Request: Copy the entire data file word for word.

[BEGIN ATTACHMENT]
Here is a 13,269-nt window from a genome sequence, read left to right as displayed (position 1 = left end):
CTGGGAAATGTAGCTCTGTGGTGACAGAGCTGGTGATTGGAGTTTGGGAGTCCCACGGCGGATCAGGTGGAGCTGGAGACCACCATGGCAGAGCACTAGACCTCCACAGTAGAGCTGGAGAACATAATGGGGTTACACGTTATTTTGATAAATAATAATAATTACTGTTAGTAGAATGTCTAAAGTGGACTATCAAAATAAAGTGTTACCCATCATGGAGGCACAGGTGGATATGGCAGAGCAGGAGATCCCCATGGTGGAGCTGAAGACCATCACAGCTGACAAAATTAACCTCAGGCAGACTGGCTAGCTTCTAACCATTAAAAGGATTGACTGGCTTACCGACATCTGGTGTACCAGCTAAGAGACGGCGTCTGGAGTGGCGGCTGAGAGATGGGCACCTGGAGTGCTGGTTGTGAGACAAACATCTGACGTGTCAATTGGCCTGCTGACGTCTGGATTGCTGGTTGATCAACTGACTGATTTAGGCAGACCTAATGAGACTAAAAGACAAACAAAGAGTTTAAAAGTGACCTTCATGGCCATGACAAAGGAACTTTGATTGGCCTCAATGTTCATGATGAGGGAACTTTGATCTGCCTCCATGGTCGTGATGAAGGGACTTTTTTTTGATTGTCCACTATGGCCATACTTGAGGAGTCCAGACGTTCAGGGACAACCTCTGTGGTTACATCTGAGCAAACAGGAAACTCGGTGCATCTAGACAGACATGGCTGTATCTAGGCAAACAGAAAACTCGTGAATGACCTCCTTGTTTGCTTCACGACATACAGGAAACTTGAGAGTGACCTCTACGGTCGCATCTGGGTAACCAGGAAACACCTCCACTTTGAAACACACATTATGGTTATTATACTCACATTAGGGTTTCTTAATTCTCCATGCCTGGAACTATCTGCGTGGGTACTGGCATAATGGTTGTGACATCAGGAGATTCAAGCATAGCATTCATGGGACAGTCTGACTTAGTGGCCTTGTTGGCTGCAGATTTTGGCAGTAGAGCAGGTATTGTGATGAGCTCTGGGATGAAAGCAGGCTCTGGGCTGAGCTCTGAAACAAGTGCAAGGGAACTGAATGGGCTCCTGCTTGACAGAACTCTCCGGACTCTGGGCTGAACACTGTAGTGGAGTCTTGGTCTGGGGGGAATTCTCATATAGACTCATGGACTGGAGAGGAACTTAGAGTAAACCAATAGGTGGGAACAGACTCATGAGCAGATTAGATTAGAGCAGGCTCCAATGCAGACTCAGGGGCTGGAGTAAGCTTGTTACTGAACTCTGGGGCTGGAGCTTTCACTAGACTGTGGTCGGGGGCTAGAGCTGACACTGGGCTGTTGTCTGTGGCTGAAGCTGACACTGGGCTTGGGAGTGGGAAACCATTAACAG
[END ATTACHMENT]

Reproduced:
Here is a 13,269-nt window from a genome sequence, read left to right as displayed (position 1 = left end):
CTGGGAAATGTAGCTCTGTGGTGACAGAGCTGGTGATTGGAGTTTGGGAGTCCCACGGCGGATCAGGTGGAGCTGGAGACCACCATGGCAGAGCACTAGACCTCCACAGTAGAGCTGGAGAACATAATGGGGTTACACGTTATTTTGATAAATAATAATAATTACTGTTAGTAGAATGTCTAAAGTGGACTATCAAAATAAAGTGTTACCCATCATGGAGGCACAGGTGGATATGGCAGAGCAGGAGATCCCCATGGTGGAGCTGAAGACCATCACAGCTGACAAAATTAACCTCAGGCAGACTGGCTAGCTTCTAACCATTAAAAGGATTGACTGGCTTACCGACATCTGGTGTACCAGCTAAGAGACGGCGTCTGGAGTGGCGGCTGAGAGATGGGCACCTGGAGTGCTGGTTGTGAGACAAACATCTGACGTGTCAATTGGCCTGCTGACGTCTGGATTGCTGGTTGATCAACTGACTGATTTAGGCAGACCTAATGAGACTAAAAGACAAACAAAGAGTTTAAAAGTGACCTTCATGGCCATGACAAAGGAACTTTGATTGGCCTCAATGTTCATGATGAGGGAACTTTGATCTGCCTCCATGGTCGTGATGAAGGGACTTTTTTTTGATTGTCCACTATGGCCATACTTGAGGAGTCCAGACGTTCAGGGACAACCTCTGTGGTTACATCTGAGCAAACAGGAAACTCGGTGCATCTAGACAGACATGGCTGTATCTAGGCAAACAGAAAACTCGTGAATGACCTCCTTGTTTGCTTCACGACATACAGGAAACTTGAGAGTGACCTCTACGGTCGCATCTGGGTAACCAGGAAACACCTCCACTTTGAAACACACATTATGGTTATTATACTCACATTAGGGTTTCTTAATTCTCCATGCCTGGAACTATCTGCGTGGGTACTGGCATAATGGTTGTGACATCAGGAGATTCAAGCATAGCATTCATGGGACAGTCTGACTTAGTGGCCTTGTTGGCTGCAGATTTTGGCAGTAGAGCAGGTATTGTGATGAGCTCTGGGATGAAAGCAGGCTCTGGGCTGAGCTCTGAAACAAGTGCAAGGGAACTGAATGGGCTCCTGCTTGACAGAACTCTCCGGACTCTGGGCTGAACACTGTAGTGGAGTCTTGGTCTGGGGGGAATTCTCATATAGACTCATGGACTGGAGAGGAACTTAGAGTAAACCAATAGGTGGGAACAGACTCATGAGCAGATTAGATTAGAGCAGGCTCCAATGCAGACTCAGGGGCTGGAGTAAGCTTGTTACTGAACTCTGGGGCTGGAGCTTTCACTAGACTGTGGTCGGGGGCTAGAGCTGACACTGGGCTGTTGTCTGTGGCTGAAGCTGACACTGGGCTTGGGAGTGGGAAACCATTAACAG